Who was Grant Wood? Millions of Americans know him as the artist who painted American Gothic — and that's about it. But since his death, from pancreatic cancer, in 1942, he's become the poster boy for the right and the whipping boy of the left. "Conservative champions," R. Tripp Evans explains in his new biography, "applaud the painter as a folksy chronicler of a bygone America, or a gentle satirist of small-town foibles, whereas his detractors claim (for the very same reasons) that he promoted a cloying, phony, or even sinister form of nationalism. Whether sympathetic or hostile to the artist's work, both camps miss the man who stands before them." Evans himself, however, is on target with a book that could as easily have been titled Grant Wood: A Gay Life.
Not that Wood stood before anyone very visibly. Born in 1891 on a farm 30 miles from Cedar Rapids, he spent his entire life trying to make painting look like a normal, if not macho, occupation for a red-blooded American man. He abjured a painter's smock in favor of overalls; after years of rumors about his extended bachelorhood, he married, in 1935, Sara Sherman Maxon, an older (by seven years) woman whose object was arguably friendship rather than romance. His sexual orientation seems not to have been news to those who knew him, but it could hardly be front-page fare in a world where Time
was hailing Thomas Hart Benton, John Curry, and Grant Wood as exemplars of rugged American individualism and elsewhere homophobic rhetoric ran rampant. Even now, commentary tends to treat his homosexuality as incidental to his work.
Yet Evans makes the case for melding Wood's art with his life, giving particular attention to his authoritarian father (who died when he was 10), his mother, Hattie, to whom he was devoted, his sister, Nan, with whom he had a mutually possessive relationship, and his numerous male friends. The biographer is apt to see male buttocks and penetrating trees in paintings like Stone City, Iowa and Spring Turning where others might not. But there's no doubting Wood's sly subversiveness, or his propensity for misdirection. Is American Gothic really a portrait of a rigid, plain-dealing Midwestern couple? Or could the prominent farm instrument and the in-your-face perspective suggest that this father and daughter (Nan and the artist's dentist were the models) are inviting us to participate in The Iowa Pitchfork Massacre, with optional incest? The Birthplace of Herbert Hoover is not the big house that the miniature figure points to but the tiny cottage next to it. Midnight Ride of Paul Revere would seem to show a miniature Revere riding through some Middlesex town and giving the alarm — only, isn't that Paul's house in North Square at the far right? And doesn't the church he's passing look like Old North? (It looks, stranger still, even more like Old South.) Revere never rode through the North End. Is Wood pulling our historical leg?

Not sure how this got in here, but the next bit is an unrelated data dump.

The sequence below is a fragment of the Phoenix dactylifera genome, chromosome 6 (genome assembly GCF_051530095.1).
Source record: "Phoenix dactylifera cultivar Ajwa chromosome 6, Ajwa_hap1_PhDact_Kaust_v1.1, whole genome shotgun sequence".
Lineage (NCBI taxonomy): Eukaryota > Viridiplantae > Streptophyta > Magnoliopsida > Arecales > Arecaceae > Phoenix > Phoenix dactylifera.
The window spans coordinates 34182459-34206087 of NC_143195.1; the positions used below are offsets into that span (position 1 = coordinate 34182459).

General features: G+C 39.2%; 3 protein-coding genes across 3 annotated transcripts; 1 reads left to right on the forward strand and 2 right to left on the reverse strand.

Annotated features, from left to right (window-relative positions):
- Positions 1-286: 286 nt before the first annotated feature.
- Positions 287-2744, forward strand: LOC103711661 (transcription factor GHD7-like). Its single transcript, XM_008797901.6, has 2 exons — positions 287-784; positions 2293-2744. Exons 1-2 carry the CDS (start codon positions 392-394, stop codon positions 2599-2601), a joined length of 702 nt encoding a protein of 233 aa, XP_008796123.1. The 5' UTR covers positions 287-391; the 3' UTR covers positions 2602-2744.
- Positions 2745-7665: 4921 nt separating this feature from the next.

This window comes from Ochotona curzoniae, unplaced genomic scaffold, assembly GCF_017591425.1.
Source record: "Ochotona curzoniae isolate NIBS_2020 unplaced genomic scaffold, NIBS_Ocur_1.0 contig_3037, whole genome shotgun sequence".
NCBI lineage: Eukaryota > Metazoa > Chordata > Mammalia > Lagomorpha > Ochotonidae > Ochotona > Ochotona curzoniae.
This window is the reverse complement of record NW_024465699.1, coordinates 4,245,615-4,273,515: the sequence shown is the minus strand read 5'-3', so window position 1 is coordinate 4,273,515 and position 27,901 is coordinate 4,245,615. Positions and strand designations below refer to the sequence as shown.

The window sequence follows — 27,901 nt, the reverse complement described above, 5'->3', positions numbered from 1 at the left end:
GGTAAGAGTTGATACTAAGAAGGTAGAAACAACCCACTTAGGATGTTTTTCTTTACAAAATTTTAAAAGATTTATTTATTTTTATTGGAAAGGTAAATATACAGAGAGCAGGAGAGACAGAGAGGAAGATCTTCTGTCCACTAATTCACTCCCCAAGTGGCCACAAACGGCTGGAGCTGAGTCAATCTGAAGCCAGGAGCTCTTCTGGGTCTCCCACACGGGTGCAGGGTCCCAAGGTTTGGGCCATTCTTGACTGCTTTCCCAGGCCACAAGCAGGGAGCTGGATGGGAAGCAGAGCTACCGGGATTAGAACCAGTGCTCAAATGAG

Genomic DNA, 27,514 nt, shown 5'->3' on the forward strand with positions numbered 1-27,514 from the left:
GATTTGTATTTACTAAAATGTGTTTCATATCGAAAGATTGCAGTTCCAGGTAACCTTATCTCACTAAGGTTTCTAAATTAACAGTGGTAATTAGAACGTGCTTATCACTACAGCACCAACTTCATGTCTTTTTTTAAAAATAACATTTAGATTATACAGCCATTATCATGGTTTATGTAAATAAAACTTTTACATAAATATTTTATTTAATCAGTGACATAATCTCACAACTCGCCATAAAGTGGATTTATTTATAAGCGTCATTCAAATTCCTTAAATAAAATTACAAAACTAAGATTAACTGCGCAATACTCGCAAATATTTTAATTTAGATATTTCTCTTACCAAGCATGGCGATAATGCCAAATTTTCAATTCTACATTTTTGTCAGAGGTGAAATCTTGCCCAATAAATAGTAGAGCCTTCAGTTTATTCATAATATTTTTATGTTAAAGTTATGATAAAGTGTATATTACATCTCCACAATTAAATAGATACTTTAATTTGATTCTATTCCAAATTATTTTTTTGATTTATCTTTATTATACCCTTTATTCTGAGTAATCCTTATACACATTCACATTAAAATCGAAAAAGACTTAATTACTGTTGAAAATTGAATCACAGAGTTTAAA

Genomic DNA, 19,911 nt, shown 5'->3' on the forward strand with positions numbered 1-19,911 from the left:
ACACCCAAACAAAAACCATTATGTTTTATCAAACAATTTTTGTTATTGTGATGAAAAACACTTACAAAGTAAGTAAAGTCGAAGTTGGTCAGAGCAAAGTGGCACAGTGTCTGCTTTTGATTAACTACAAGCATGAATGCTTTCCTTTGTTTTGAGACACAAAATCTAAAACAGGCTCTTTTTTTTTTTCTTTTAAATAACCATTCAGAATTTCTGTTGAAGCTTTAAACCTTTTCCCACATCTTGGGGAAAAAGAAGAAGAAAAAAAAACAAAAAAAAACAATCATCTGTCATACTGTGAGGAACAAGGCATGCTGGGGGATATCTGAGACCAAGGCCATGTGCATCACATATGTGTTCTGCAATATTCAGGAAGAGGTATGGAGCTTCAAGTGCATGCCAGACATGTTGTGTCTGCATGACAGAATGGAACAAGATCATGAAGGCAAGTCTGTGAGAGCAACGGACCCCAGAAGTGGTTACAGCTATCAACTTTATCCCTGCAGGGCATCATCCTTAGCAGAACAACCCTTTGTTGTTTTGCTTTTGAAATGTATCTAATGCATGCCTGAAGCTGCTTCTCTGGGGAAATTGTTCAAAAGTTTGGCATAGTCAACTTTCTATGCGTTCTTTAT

You could wish that Evans had devoted more attention to the dream/nightmare aspect of Wood's paintings, or explored the way Wood makes America look like some higher being's Lego set. But this is an observant (right down to the way Evans follows the sansevieria and the begonia of Woman with Plants into the background of American Gothic) and objective (when telling us that Wood felt "a deep attachment to his mother's aprons," he adds, "the strings of which, it must be said, were never cut") study. It's too bad Grant Wood didn't get this kind of fair play when he was alive.
READ: "It's no joke: Grant Wood is truly a great artist," by Jeffrey Gantz